Mask (?), n. [F. masque, LL. masca, mascha, mascus; cf. Sp. & Pg. mÁscara, It. maschera; all fr. Ar. maskharat buffoon, fool, pleasantry, anything ridiculous or mirthful, fr. sakhira to ridicule, to laugh at. Cf. Masque, Masquerade.] 1. A cover, or partial cover, for the face, used for disguise or protection; as, a dancer's mask; a fencer's mask; a ball player's mask.

2. That which disguises; a pretext or subterfuge.

3. A festive entertainment of dancing or other diversions, where all wear masks; a masquerade; hence, a revel; a frolic; a delusive show. Bacon.

This thought might lead me through the world's vain mask.

4. A dramatic performance, formerly in vogue, in which the actors wore masks and represented mythical or allegorical characters.

5. (Arch.) A grotesque head or face, used to adorn keystones and other prominent parts, to spout water in fountains, and the like; -- called also mascaron.

6. (Fort.) (a) In a permanent fortification, a redoubt which protects the caponiere. (b) A screen for a battery.

7. (Zoöl.) The lower lip of the larva of a dragon fly, modified so as to form a prehensile organ.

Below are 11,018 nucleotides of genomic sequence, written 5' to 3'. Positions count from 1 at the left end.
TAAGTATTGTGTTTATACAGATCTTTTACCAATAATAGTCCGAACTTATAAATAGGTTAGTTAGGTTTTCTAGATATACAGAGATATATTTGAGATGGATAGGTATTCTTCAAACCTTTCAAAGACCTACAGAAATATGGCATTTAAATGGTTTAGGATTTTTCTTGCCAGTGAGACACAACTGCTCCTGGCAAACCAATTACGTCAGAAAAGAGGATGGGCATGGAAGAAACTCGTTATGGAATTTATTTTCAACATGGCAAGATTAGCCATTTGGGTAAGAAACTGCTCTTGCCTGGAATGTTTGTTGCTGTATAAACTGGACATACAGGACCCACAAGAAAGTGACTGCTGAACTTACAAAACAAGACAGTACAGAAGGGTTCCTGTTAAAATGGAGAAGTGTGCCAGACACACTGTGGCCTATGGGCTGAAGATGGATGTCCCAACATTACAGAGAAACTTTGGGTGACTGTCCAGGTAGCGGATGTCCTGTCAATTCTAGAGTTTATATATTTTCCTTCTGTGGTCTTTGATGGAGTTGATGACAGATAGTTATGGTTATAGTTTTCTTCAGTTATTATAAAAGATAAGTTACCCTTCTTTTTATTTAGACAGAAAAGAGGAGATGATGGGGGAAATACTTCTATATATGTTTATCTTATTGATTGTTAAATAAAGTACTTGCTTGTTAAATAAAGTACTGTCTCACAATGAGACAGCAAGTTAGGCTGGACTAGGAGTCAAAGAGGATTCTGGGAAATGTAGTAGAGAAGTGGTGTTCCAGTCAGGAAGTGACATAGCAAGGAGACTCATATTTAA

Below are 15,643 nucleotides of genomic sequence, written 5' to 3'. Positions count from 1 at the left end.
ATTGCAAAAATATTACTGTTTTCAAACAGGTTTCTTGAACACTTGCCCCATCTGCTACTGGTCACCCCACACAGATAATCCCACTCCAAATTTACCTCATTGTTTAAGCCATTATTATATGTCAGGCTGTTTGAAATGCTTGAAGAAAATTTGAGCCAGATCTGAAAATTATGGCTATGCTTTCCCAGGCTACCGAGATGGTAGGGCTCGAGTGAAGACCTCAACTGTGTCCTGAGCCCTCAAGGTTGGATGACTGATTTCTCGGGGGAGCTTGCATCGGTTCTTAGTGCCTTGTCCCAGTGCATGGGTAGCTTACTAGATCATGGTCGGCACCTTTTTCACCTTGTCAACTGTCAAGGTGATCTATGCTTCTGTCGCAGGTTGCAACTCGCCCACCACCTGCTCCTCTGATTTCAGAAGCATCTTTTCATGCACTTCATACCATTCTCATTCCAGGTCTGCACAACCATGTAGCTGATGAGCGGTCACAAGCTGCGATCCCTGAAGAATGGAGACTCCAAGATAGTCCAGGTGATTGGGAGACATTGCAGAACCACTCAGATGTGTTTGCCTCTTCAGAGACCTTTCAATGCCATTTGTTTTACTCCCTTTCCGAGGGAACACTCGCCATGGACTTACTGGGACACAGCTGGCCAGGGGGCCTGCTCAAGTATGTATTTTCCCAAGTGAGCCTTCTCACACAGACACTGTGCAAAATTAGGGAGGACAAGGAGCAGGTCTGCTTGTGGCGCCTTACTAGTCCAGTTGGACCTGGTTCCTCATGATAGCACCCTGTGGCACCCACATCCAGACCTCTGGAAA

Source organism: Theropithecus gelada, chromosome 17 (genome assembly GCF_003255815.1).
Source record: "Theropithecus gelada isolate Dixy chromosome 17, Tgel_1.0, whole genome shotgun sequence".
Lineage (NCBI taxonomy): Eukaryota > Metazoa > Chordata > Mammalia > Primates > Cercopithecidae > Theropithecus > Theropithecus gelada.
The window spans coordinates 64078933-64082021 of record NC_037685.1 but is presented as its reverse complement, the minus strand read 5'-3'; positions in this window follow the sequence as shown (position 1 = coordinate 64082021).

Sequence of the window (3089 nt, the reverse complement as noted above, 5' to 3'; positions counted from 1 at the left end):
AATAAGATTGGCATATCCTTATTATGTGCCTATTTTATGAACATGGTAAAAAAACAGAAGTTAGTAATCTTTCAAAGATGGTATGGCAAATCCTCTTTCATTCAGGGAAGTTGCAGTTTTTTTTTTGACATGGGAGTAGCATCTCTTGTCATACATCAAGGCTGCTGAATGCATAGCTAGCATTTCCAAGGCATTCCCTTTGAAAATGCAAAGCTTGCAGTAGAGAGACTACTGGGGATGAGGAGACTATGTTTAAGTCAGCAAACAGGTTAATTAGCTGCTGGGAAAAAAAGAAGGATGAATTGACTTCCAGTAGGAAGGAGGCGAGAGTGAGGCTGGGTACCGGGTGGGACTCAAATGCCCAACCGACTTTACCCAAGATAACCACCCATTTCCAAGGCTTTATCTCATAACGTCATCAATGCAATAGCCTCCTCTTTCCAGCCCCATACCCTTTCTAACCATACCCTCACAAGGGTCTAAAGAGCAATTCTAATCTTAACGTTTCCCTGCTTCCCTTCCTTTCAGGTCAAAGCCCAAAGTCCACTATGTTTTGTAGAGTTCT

Mask house, a house for masquerades. [Obs.]

Mask, v. t. [imp. & p. p. Masked (?); p. pr. & vb. n. Masking.] 1. To cover, as the face, by way of concealment or defense against injury; to conceal with a mask or visor.

They must all be masked and vizarded.

2. To disguise; to cover; to hide.

Masking the business from the common eye.

3. (Mil.) (a) To conceal; also, to intervene in the line of. (b) To cover or keep in check; as, to mask a body of troops or a fortress by a superior force, while some hostile evolution is being carried out.

Mask, v. i. 1. To take part as a masker in a masquerade. Cavendish.

2. To wear a mask; to be disguised in any way. Shak.

Mask (?), n. 1. A person wearing a mask; a masker.

The mask that has the arm of the Indian queen.
G. W. Cable.

2. (Sporting) The head or face of a fox.

Death mask, a cast of the face of a dead person.